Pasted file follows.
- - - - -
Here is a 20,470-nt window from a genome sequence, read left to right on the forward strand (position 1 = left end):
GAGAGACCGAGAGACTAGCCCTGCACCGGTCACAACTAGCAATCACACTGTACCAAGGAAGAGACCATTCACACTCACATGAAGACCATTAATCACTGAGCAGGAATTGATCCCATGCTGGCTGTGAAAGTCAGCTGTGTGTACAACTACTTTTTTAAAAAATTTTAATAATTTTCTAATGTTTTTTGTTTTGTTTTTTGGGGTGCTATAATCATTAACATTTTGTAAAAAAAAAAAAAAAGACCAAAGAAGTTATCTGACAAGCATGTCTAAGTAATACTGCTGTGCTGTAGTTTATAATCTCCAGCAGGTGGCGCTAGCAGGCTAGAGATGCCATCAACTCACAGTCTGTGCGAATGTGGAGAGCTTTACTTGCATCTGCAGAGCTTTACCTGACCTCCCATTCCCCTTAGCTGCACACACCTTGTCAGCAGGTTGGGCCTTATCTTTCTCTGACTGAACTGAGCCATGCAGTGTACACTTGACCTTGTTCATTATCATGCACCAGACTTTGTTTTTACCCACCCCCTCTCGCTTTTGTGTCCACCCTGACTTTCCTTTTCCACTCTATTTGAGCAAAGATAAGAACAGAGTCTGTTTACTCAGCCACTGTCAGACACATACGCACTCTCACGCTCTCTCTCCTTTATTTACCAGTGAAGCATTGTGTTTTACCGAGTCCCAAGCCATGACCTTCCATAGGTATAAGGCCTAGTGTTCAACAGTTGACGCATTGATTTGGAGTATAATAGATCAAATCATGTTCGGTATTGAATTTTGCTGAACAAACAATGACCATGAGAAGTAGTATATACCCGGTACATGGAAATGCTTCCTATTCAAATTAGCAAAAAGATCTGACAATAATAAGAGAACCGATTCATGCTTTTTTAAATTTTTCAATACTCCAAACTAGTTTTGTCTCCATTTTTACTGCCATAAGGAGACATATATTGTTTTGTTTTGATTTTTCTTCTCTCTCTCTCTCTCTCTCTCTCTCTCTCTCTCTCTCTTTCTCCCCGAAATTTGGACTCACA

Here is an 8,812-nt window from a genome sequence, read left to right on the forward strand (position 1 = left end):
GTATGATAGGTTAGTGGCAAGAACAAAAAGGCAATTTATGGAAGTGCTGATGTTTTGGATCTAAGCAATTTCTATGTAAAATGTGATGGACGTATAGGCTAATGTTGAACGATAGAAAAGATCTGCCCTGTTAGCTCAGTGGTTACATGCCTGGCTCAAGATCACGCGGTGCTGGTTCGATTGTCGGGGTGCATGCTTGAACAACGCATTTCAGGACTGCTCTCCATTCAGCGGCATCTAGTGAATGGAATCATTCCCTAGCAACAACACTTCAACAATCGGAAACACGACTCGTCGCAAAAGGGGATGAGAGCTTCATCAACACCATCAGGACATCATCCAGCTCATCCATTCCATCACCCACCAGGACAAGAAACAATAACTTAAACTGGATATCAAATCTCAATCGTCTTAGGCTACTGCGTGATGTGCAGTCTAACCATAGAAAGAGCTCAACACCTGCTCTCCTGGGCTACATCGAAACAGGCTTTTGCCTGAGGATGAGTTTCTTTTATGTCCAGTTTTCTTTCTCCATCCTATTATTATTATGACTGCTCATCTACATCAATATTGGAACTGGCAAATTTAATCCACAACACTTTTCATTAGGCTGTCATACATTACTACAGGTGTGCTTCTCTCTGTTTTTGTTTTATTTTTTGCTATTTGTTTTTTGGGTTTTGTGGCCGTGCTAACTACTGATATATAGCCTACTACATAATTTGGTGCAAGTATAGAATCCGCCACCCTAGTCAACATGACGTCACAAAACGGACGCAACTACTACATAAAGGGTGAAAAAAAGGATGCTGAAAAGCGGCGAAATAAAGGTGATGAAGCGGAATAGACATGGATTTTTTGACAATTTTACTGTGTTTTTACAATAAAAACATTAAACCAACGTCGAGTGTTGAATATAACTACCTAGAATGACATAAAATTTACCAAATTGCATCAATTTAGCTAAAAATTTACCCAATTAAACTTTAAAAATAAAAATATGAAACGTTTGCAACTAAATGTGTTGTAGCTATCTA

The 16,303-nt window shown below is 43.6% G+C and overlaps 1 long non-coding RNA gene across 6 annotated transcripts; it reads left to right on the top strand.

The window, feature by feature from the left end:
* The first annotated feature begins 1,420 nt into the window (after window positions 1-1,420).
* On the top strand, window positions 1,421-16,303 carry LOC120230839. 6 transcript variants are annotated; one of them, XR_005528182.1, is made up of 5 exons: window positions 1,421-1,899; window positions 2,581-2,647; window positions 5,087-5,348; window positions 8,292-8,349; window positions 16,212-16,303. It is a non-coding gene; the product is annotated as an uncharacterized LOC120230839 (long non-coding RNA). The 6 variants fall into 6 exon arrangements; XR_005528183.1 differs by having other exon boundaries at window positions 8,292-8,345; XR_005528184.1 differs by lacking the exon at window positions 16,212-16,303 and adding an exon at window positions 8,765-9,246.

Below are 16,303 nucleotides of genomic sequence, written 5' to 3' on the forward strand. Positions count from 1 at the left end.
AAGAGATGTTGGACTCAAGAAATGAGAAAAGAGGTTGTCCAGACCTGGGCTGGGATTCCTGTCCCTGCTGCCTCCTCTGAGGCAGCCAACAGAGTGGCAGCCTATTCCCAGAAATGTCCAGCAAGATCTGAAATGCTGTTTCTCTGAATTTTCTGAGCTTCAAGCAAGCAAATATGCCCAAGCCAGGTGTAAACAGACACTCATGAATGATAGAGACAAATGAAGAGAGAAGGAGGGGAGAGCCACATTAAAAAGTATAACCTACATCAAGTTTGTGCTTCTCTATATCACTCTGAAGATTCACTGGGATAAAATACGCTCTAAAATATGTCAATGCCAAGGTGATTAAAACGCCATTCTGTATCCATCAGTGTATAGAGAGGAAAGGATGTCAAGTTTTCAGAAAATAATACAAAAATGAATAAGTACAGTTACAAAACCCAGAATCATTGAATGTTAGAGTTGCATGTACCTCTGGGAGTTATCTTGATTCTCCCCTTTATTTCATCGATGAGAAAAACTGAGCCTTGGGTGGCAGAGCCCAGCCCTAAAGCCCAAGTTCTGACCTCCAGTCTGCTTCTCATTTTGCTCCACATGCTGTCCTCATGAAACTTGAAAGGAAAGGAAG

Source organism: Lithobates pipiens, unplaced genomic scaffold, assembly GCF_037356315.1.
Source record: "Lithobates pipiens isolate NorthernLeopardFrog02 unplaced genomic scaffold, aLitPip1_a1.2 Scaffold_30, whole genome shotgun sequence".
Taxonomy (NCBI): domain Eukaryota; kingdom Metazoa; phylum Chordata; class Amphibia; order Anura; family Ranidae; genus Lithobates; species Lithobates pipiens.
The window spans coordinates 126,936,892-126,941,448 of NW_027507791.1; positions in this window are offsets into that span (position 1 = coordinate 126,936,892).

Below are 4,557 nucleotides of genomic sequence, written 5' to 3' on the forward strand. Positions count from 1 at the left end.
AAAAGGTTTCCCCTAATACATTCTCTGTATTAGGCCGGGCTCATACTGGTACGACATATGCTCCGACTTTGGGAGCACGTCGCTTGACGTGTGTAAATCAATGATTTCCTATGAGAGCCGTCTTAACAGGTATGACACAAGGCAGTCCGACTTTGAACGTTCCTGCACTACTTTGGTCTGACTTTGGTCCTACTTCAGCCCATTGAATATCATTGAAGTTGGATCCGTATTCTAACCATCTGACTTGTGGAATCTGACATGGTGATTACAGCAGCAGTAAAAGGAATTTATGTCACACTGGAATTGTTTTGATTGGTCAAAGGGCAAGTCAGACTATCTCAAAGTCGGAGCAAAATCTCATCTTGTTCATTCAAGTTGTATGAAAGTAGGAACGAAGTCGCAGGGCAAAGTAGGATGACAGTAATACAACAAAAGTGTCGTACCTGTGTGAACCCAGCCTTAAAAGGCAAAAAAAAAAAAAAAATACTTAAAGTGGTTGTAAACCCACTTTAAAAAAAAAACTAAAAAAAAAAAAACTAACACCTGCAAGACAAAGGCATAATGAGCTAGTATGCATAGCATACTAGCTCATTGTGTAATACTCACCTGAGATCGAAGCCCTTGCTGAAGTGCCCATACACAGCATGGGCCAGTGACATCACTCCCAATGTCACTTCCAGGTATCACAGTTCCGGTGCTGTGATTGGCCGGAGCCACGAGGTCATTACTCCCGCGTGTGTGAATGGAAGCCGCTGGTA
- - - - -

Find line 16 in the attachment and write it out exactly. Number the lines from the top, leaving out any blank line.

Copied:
AAAAGGTTTCCCCTAATACATTCTCTGTATTAGGCCGGGCTCATACTGGTACGACATATGCTCCGACTTTGGGAGCACGTCGCTTGACGTGTGTAAATCAATGATTTCCTATGAGAGCCGTCTTAACAGGTATGACACAAGGCAGTCCGACTTTGAACGTTCCTGCACTACTTTGGTCTGACTTTGGTCCTACTTCAGCCCATTGAATATCATTGAAGTTGGATCCGTATTCTAACCATCTGACTTGTGGAATCTGACATGGTGATTACAGCAGCAGTAAAAGGAATTTATGTCACACTGGAATTGTTTTGATTGGTCAAAGGGCAAGTCAGACTATCTCAAAGTCGGAGCAAAATCTCATCTTGTTCATTCAAGTTGTATGAAAGTAGGAACGAAGTCGCAGGGCAAAGTAGGATGACAGTAATACAACAAAAGTGTCGTACCTGTGTGAACCCAGCCTTAAAAGGCAAAAAAAAAAAAAAAATACTTAAAGTGGTTGTAAACCCACTTTAAAAAAAAAACTAAAAAAAAAAAAACTAACACCTGCAAGACAAAGGCATAATGAGCTAGTATGCATAGCATACTAGCTCATTGTGTAATACTCACCTGAGATCGAAGCCCTTGCTGAAGTGCCCATACACAGCATGGGCCAGTGACATCACTCCCAATGTCACTTCCAGGTATCACAGTTCCGGTGCTGTGATTGGCCGGAGCCACGAGGTCATTACTCCCGCGTGTGTGAATGGAAGCCGCTGGTA